MLA Steven Fletcher says the location of the Fresh Start addictions recovery centre in Calgary is not comparable to the similar centre proposed at the old Vimy Arena in Winnipeg.
Earlier this week, Mayor Brian Bowman’s executive policy committee unanimously voted in favour of selling the shuttered arena for $1 to Manitoba Housing so it could lease the land to the Oake family foundation.
The foundation has partnered with Fresh Start to operate a proposed $14-million, 50-bed long-term addictions facility for men on the Sturgeon Creek site.
Fletcher, the Independent MLA for Assiniboia, says he supports the concept but not the location.
In a series of videos posted Thursday to Facebook, he took aim at discrepancies in statements about the Calgary centre.
CBC broadcaster Scott Oake, who wants to build a similar Winnipeg facility in memory of his son, Bruce, who died from a drug overdose in 2011, originally said the Calgary facility was adjacent to a residential neighbourhood and bordering a light industrial area.
This week, he said the centre was located between a light industrial area and a residential neighbourhood.
It’s more like an "industrial park," Fletcher says in a video of himself outside Fresh Start, saying the facility is isolated from a residential area that’s "in the distance." He calls comparisons between the Calgary and Winnipeg sites "completely disingenuous."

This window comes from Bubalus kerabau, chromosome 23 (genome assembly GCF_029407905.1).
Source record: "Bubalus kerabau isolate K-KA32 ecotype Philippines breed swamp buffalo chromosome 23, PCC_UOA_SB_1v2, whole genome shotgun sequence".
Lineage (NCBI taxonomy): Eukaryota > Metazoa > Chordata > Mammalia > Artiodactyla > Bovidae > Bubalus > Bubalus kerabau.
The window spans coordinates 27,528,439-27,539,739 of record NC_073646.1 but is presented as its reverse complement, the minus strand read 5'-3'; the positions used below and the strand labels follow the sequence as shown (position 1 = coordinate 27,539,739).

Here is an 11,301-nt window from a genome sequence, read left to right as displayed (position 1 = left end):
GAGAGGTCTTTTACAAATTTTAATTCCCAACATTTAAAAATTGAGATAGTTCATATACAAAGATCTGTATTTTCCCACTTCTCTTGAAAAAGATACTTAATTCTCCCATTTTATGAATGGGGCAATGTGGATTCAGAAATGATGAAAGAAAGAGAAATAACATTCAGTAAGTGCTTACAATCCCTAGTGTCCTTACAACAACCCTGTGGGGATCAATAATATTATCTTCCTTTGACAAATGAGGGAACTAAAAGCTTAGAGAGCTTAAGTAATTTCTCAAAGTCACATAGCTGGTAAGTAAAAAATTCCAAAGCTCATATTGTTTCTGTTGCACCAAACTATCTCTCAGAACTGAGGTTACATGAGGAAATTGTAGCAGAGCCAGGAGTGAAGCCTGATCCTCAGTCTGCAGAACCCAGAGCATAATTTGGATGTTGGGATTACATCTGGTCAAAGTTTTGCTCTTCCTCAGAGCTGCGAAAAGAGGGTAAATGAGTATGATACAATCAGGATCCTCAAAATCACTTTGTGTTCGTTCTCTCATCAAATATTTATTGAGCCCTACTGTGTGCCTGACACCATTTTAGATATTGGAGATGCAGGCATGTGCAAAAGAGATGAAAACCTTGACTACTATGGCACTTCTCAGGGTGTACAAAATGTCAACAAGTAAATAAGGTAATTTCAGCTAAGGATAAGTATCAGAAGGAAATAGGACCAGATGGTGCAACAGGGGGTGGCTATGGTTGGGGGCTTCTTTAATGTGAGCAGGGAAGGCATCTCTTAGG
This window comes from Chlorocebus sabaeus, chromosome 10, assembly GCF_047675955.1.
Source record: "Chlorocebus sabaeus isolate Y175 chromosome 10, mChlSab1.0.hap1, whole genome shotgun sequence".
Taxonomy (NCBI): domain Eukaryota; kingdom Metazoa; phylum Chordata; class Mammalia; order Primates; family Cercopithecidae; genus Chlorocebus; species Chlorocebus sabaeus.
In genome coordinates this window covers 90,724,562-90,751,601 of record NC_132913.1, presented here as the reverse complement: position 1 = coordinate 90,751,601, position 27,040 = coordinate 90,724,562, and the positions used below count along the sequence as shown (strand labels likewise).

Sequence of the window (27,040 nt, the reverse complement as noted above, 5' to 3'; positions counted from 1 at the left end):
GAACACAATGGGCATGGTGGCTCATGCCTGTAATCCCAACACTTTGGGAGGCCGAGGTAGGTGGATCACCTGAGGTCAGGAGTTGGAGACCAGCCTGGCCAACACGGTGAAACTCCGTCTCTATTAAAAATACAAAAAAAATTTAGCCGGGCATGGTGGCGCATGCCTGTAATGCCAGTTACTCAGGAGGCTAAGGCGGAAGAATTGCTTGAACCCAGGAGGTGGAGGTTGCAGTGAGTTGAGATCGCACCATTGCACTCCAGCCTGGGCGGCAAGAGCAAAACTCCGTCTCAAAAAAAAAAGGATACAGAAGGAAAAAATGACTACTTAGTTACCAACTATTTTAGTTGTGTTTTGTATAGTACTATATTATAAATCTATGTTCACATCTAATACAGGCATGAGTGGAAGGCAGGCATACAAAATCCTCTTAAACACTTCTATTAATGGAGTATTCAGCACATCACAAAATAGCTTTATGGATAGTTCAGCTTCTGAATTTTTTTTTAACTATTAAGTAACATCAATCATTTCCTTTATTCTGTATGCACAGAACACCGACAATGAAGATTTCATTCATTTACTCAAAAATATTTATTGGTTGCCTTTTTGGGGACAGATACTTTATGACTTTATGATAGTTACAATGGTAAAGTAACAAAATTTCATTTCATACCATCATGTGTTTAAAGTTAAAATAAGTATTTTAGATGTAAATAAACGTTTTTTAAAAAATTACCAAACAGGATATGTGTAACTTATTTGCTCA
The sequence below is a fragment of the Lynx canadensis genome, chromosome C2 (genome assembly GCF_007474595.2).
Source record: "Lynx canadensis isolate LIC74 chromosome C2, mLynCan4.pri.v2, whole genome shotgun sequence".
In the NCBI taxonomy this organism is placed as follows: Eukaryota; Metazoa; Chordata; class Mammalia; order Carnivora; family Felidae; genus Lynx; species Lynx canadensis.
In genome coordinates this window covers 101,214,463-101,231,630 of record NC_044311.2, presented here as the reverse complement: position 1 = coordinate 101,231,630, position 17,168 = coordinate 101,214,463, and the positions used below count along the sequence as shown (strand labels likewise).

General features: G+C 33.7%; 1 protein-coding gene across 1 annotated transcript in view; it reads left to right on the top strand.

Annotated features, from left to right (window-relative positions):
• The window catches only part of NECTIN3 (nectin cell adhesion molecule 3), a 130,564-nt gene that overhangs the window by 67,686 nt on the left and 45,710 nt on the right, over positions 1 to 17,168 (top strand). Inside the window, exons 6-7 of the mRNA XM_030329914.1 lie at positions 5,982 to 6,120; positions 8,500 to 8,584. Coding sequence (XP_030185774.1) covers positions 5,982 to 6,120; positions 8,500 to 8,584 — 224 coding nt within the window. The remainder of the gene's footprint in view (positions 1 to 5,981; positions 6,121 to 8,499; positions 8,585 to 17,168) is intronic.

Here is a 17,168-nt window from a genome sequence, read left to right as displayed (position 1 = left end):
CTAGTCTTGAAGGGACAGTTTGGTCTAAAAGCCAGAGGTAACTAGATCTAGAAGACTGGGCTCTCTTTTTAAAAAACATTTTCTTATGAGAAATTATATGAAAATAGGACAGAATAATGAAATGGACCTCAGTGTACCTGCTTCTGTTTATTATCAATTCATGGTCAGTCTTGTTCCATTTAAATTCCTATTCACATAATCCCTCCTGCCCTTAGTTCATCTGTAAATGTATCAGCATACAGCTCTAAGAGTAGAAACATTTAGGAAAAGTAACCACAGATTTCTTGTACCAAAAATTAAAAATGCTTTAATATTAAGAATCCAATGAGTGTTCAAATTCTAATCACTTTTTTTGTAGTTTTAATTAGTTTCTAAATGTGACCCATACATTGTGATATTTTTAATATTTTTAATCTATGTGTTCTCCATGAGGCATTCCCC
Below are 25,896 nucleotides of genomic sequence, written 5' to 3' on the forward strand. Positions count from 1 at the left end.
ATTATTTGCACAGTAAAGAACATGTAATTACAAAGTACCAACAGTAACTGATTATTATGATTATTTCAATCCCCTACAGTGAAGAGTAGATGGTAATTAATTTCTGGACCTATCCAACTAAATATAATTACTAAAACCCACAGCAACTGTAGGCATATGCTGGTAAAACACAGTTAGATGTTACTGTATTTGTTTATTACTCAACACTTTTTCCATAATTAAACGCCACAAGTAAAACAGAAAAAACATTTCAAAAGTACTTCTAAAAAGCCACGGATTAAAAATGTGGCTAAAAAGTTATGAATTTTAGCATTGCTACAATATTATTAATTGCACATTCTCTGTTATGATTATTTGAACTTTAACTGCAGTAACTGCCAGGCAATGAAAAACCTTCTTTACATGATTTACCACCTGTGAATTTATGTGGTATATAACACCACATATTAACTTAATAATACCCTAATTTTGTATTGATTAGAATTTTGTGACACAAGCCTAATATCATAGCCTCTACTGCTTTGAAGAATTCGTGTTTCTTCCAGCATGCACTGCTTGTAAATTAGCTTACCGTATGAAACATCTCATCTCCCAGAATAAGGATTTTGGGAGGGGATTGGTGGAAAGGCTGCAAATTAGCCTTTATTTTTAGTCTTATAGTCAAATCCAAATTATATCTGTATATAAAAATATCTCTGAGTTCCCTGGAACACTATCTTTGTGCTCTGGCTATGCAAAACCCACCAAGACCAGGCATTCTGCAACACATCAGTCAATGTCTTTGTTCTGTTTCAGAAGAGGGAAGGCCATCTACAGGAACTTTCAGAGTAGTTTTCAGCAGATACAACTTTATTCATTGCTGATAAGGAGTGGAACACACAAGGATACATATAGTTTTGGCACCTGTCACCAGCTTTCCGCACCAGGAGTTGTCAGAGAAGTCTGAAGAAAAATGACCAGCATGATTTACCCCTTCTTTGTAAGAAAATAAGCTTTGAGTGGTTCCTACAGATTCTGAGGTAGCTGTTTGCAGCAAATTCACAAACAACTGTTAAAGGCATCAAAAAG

"The goal is to provide information," Fletcher said Friday in an interview. "You can watch the video and come up with your own assessment: is that representative of what we’ve been presented?"
Oake, who approached the City of Winnipeg and the Manitoba government more than a year ago with his proposal, called Fletcher’s videos "disheartening."
It’s not about the precise location of Fresh Start, he said, but the program it operates.
(Fletcher told the Free Press his tour of Fresh Start was "very friendly" and he supports the concept.)
"The point here is the success of the Bruce Oake Recovery Centre does not depend on the location of Fresh Start," Oake said.
"We’ve partnered with them so they can administer their program… it’s an extraordinarily successful recovery centre."
The Oake foundation was offered the Vimy Arena as a location after the province reached out to city hall to talk about the proposal.
The arena closed in 2015, after being declared surplus two years earlier, with the idea being that proceeds from its sale would be reinvested into recreational facilities in the area.
When that didn’t happen, Manitoba Housing offered $1, which the property and development committee approved. The 2.5-acre lot is valued at $1.43 million.
It’s a bad deal, said Fletcher, who would rather see the Bruce Oake Recovery Centre be built on the site of the old children’s hospital on Wellington Crescent.
"The city’s giving assets away that are worth millions for a dollar, and is forcing their will on the city without actually doing a comprehensive inventory of what land is available and what would be best not only for citizens, but the Bruce Oake rehabilitation facility itself," the MLA said.
Council will vote on the Vimy site deal Jan. 25. If it goes through, the property will still need to be rezoned, which will require another public hearing.
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